Arms: Ainsworth of Pleasington

Ainsworth Heraldry

There are at least four authentic coats of arms associated with various branches of the Ainsworth family, two shown here. Ainsworth of Pleasington, shown at left (the arms associated with the present day village of Ainsworth) consists of three silver shovels on a blue background, with the motto “Spes meliora” (“I hope for better things”). So if you are interested in coats of arms, you don’t need to fall victim to those mail-order merchants who sell fake family histories and coats of arms.

Arms: Ainsworth of Smithills You can download a color file for printing on your color printer by clicking on the file below. Choose the format that will work best for you. All images are 5" by 7" for convenient framing.

Ainsworth of Pleasington:

  • ainsworth-1.tif 816K (PC) - bitmap format is fairly universal although the file size is large; you can reduce this image in size from the original 5" by 7", but it doesn’t look good if enlarged. If you want to edit it I recommend the .eps version.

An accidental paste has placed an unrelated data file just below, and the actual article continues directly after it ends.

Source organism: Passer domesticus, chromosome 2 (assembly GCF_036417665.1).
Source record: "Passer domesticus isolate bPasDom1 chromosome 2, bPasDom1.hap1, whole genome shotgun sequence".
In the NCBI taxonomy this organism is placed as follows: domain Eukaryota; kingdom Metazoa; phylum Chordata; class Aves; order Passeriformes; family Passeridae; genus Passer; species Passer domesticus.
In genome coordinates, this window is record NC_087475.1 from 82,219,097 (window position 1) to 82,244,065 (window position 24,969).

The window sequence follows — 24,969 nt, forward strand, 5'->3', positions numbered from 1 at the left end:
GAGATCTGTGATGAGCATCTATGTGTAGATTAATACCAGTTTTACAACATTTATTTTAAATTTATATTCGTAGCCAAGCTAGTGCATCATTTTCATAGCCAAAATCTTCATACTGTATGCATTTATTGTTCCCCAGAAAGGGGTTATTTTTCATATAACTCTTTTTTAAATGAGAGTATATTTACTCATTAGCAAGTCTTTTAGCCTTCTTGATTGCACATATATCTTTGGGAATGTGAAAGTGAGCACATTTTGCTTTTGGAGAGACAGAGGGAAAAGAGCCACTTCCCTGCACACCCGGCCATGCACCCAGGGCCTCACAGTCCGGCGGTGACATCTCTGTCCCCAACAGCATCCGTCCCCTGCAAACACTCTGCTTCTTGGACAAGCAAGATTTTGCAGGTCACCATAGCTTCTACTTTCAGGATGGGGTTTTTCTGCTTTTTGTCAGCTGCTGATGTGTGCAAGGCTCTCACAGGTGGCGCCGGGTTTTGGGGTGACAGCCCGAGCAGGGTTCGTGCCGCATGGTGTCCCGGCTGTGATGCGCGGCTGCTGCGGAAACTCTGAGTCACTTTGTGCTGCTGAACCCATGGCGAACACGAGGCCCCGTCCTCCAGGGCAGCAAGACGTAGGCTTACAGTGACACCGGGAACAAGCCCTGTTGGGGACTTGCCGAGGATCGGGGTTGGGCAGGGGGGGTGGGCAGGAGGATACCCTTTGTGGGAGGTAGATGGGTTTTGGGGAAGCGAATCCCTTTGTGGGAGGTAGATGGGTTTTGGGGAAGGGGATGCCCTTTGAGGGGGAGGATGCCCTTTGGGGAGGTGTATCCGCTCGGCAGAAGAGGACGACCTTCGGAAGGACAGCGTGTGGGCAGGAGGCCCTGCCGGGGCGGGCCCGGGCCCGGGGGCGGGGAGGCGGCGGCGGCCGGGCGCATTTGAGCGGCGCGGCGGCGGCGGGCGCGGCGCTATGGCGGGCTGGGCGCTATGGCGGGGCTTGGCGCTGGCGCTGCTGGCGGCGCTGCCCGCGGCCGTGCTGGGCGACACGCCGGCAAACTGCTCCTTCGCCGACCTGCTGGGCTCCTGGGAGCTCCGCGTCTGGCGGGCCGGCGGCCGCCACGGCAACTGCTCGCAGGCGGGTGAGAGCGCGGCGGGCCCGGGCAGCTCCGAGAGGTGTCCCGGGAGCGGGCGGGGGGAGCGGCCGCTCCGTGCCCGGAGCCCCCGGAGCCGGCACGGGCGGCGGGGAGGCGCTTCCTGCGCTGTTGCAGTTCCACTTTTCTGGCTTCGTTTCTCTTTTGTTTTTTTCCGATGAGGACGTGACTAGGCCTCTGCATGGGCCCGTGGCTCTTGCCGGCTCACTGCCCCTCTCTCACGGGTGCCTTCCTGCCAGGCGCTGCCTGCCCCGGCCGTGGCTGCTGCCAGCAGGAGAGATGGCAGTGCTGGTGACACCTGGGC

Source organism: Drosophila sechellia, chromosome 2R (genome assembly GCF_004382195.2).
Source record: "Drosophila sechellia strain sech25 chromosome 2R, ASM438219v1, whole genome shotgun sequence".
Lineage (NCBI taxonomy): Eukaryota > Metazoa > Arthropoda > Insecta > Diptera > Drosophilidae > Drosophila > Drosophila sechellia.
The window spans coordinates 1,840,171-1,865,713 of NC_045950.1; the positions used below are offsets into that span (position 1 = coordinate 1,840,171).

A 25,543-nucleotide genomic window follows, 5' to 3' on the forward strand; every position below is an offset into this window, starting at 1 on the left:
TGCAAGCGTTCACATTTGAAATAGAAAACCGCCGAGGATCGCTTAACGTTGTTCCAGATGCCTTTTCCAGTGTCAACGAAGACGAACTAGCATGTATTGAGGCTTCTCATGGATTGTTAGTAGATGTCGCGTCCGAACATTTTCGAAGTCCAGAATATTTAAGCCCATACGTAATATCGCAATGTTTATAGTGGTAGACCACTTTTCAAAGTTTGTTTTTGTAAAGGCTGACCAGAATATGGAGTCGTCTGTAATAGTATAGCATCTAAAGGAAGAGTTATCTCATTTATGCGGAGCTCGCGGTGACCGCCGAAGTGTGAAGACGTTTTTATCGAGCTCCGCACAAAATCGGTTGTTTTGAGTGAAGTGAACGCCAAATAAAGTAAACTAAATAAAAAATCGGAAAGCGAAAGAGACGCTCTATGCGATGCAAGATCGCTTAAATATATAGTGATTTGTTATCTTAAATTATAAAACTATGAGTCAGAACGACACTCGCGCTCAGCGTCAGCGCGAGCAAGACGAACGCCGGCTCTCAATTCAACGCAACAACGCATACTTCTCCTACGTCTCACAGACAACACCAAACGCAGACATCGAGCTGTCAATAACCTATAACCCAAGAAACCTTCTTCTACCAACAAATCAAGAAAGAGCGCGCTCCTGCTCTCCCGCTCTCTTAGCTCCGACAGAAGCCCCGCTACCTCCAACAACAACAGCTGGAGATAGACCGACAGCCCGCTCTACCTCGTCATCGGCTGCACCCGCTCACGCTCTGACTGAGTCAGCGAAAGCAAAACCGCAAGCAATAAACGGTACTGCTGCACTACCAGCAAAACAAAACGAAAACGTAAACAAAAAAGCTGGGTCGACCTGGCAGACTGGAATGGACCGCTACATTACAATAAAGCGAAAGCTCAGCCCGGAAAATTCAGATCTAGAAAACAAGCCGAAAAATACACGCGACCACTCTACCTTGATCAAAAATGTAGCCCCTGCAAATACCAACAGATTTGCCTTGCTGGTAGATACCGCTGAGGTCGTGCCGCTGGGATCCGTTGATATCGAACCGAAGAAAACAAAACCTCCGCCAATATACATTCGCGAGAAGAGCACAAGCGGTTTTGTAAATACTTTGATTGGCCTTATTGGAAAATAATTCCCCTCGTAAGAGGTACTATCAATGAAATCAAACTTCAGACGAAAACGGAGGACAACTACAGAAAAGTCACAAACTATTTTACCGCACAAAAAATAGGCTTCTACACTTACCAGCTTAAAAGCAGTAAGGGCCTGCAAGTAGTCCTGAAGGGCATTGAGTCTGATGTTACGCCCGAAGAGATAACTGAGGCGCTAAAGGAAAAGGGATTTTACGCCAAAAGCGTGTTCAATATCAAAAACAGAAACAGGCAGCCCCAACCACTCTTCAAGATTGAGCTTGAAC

• ainsworth-1a.tif 816K (Mac) - same, but for Macintosh.
  • ainsworth-1.eps 153K (Mac or PC) - Postscript vector format can be made any size and is easier to edit, using Illustrator, Freehand or Corel Draw.
  • 77K (Mac or PC) - original Illustrator format: you’ll also need the font, Goudy Text, which is available here from Adobe (or edit the file and substitute a font of your choice).
Ainsworth of Smithills - coming soon.

You can also order an attractive, framable color laser print of any specified coat of arms from:

    Something Different
    19 The Shambles
    York YO1 2LX
    telephone 1904-652536

An 8"x10" print is £19.95 (includes shipping) and they accept Visa/MC/Amex or checks in £ made payable to B. Sellers. You can also get a hand-painted wooden shield; prices start around £50. You will need to specify which Ainsworth coat of arms you want (there are at least 4).

Read this to find out How to send a check in pounds sterling to the U.K.

Before getting too far into the idea of family heraldry, you should probably read an article such as “Heraldry” by J. Charles Thompson in How To Trace Your Family Tree, American Genealogical Research Institute (1973, Doubleday. $5.95 ISBN 0-385-09885-5). Essentially, coats of arms do not belong to a family, but to an individual. You are really entitled to use them only if you can prove that you are the heir (oldest son to oldest son etc.) of the individual to whom they were granted. There is nothing wrong with displaying a coat of arms of someone with your surname, as long as you understand they are not necessarily your arms. But it’s nice to know one is descended from a family whose members were entitled to bear arms, and I for one will allow myself to indulge in this small vanity.